This week


First the High Renaissance setting for the slow demise of Pope John Paul II, the red robed cardinals, the Latin chanting, the tears on young cheeks, glimpses of black clad nuns who had nursed the decrepit papal body. Then Joseph Ratzinger in white stockings and red patent leather shoes transformed before the cameras into benign Benedict XVI blessing the world’s faithful from the papal balcony.

Meanwhile back home in Kingaroy, Queensland, Sir Joh Bjelke Petersen was also taking his time to die. News bulletins documented his fluid intake, snores and heartbeat. The last photo made him look more like a tin-pot South American dictator than he did when he was acting like one, but in general the comment would not have persuaded anyone too young to remember the facts that, as Premier, he was a scandalous blot on Australian democracy. Such a prolonged departure, mercifully, was not accorded Al Grassby. The media remembered his brightly coloured ties, not what he did for multiculturalism, including the creation of the SBS.

Death is now a media event and therefore a marketing opportunity. Let the marketers at it and watch it take on its own truth. And complex, uncomfortable reality, including memory itself, will go out the window like a puff of smoke from the papal chimney.

The Dawn Service at Gallipoli is such an Event and a developing highlight on the international backpackers’ circuit. It has Events managers and the Bee Gees ‘Staying Alive’ to warm the crowds and get them in the mood for solemn remembrance on sacred ground when the sun rises.

But what are they remembering? Are there any questions in there? Any paradoxes? Any room for doubt? Any relativities to judge? Is there anything to be learned from such an event? Or is it possible that some new nonsense is forming in the collective consciousness. To go by the reporting you would think that the historical event no longer raises questions – none, at least that can compete with questions about the car parks, the litter and the songs.

As the new reality is governed by marketing, this PM takes to it with the same instinctual enthusiasm as those young men took to the great adventure in 1915. The litter was no worse than after New Year in Sydney. The car parks were unavoidable and really you shouldn’t blame the Turks (read – Blame the Turks for not having enough litter bins). He was proud to be these young people’s Prime Minister. As well as a media and marketing event, Gallipoli has thus become, in perpetuity, a not-to-be-missed political event.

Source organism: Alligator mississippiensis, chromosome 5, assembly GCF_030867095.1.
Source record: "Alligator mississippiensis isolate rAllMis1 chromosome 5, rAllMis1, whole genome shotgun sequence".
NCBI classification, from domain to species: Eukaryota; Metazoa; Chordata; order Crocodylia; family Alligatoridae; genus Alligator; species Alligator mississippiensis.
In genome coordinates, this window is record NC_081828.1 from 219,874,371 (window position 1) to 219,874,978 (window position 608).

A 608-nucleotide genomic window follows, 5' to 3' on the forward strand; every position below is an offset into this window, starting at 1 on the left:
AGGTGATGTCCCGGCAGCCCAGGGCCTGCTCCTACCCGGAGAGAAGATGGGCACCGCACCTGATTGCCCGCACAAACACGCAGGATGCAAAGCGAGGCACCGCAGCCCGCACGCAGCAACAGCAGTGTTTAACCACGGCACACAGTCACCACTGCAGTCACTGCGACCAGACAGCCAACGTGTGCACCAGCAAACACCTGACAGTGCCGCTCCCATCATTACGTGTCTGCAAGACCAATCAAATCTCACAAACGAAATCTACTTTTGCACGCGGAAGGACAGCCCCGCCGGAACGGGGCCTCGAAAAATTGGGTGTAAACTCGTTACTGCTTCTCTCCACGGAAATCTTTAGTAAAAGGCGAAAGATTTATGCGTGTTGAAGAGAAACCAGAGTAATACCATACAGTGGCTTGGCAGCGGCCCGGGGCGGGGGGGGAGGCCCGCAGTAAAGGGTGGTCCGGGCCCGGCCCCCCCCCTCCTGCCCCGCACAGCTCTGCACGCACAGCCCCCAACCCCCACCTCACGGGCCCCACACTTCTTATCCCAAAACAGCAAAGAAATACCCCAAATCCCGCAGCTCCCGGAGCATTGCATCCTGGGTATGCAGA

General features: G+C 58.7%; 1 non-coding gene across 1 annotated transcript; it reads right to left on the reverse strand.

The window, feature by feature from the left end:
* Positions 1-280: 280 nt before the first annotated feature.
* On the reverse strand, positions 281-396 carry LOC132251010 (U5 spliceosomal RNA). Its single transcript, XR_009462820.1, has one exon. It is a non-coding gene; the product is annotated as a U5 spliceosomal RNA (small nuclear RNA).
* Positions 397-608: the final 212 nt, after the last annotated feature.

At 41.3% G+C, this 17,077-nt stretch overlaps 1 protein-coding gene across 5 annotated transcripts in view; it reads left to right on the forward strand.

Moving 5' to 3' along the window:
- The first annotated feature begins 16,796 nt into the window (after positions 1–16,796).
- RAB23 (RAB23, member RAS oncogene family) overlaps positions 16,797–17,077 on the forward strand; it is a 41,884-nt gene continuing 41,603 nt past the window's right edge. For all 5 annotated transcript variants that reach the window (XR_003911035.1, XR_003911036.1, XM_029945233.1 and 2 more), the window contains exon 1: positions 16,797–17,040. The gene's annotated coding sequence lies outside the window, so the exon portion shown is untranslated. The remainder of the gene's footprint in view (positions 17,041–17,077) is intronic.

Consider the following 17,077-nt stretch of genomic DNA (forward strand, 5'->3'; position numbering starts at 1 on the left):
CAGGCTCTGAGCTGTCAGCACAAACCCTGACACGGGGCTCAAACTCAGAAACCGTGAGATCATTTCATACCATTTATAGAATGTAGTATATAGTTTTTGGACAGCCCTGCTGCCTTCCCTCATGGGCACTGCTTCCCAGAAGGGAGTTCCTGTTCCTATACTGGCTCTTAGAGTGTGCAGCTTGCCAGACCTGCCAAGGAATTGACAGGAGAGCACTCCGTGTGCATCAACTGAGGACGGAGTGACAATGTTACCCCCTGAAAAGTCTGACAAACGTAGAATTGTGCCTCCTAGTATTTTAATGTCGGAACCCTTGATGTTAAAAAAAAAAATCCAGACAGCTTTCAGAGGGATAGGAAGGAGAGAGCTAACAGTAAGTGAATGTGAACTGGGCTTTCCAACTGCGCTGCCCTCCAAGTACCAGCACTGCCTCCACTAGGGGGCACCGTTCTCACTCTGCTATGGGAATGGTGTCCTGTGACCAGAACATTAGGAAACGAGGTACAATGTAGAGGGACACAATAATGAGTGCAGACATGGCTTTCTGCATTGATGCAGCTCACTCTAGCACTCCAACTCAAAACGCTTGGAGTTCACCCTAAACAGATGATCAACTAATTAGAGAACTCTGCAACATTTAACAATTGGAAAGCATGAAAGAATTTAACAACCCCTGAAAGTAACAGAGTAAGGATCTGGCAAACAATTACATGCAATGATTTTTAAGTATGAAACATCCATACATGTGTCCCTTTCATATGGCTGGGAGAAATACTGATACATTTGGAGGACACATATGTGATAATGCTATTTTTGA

Each year, we scale the heights of Anzac Day deeper in sentimentality. More sepia photos fill the newspapers and TV screens. More wide-eyed journalists are sent out to RSL halls and nursing homes in country towns to interview a generation of former soldiers many of whom, if you read between the lines, loathed their experience of war, or remain confused by it; still mourn their mates and kin, and are bemused if not bewildered by the reborn Romance of the Soldier in which they are increasingly enfolded.

It’s the problem with myths, especially those concocted or reshaped by modern media machinery and filtered through media minds that are inclined to say – as one of them did on Anzac Day three years ago – they died to protect our lifestyle. They can’t speak with empathy or knowledge for every human consequence of war, and it would therefore be better if they did not speak at all. Extend the minute’s silence to twenty-four hours – or seven days which is now the length of the media event.

It is probably a sign of things to come, and another sign that those things will be little like they were a generation ago, that when cartoonist Michael Leunig made the connection between soldiering and killing people a week later he was still being belted by the righteous.

Thanks to Michael Leunig

Thanks to Michael Leunig

Meanwhile in Iraq, the war we played our part in starting continues. It won’t be won or lost in the conventional sense, now says Donald Rumsfeld – although his most senior military officer, Chairman of the Joint Chiefs of Staff, General Richard Myers, disagrees. ‘We are winning, okay,’ he said while admitting that Iraqi insurgency was a strong as it was a year ago.

The killing is again escalating. More than fifty bodies have floated to the surface of the Tigris. The massacres of Shia hostages continue. Twenty car bombs were detonated in Baghdad last week. Iraq is one of the most dangerous places on earth. Three months after the election which was trumpeted as a triumph for democracy, the US Senate has approved a further $US81 billion for ‘reconstruction and combat’ – which pushes the total cost of ‘securing’ Iraq to $US300 billion.

It’s nothing to what the oil will be worth, some people have been suggesting. But only cynics say these things: no one else is any longer asking questions.

Last week we seem to have had problems again with the instant up-loading of your comments – and as a result the issue had a lot fewer than usual. Apologies if you were unsuccessful. The problem is fixed. Please contact Rod McGuinness if you have any queries or require assistance (email)

Launched in 2004, New Matilda is one of Australia's oldest online independent publications. It's focus is on investigative journalism and analysis, with occasional smart arsery thrown in for reasons of sanity. New Matilda is owned and edited by Walkley Award and Human Rights Award winning journalist Chris Graham.